Psst. Here’s the Secret Method to Creating Strong Buyer Personas

Creating Strong Buyer Personas

OK, we realize you might be thinking, “Whoa, back up! First, what the heck is a buyer persona? Second, why should I care?”

So, let’s get to it and talk about the what, the why, and the how behind strong buyer personas.

What is a buyer persona?
It’s a fancy, schmancy take on the whole “who is your ideal customer?” question that you’ve no doubt asked yourself dozens of times. A buyer persona is a bit more “official” than just a vague idea in your head because it’s an actual written document (more on this below) that outlines details about your ideal customer — your ideal “buyer.”

Why should I care about creating a buyer persona?
Sitting down and creating a buyer persona — actually committing it to paper — is a worthwhile exercise. Why? Because it helps you think things through. The document delves more deeply than the basics of gender, location, income that we’ve typically used in the past to paint a picture of an ideal customer. It goes into understanding your customers’ motivations, how they currently perceive your company, how you want them to perceive your company, and what you want them to do. It’s more than just the “facts” about their age or sex. It, in essence, tells a story about this person.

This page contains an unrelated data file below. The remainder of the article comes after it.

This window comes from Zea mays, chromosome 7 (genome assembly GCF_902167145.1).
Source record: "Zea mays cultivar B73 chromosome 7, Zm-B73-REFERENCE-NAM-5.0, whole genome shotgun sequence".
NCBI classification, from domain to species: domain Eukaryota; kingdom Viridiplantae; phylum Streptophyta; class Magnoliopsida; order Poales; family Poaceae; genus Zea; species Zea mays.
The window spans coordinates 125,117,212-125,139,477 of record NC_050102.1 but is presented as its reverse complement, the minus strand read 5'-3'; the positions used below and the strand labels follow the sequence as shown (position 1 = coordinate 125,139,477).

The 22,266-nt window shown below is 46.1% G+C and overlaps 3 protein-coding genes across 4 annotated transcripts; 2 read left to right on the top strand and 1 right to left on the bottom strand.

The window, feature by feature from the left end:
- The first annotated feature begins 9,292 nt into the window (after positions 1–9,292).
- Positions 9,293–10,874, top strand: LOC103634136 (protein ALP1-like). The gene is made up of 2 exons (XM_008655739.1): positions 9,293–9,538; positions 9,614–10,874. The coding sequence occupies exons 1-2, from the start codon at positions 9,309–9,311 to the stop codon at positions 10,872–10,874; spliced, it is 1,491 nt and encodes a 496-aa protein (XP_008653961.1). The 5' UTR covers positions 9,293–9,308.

The other benefit is that it can easily be shared with others, like your marketing team, your sales reps, and your customer service. These folks, who often deal with your customers directly, can offer input as well, which will help create an even more accurate picture of this ideal customer. Once everyone “agrees” on the persona, this document can drive and influence all sorts of decisions, from what you write about on your blog, to the color of your product’s packaging, to how you correspond with your customers.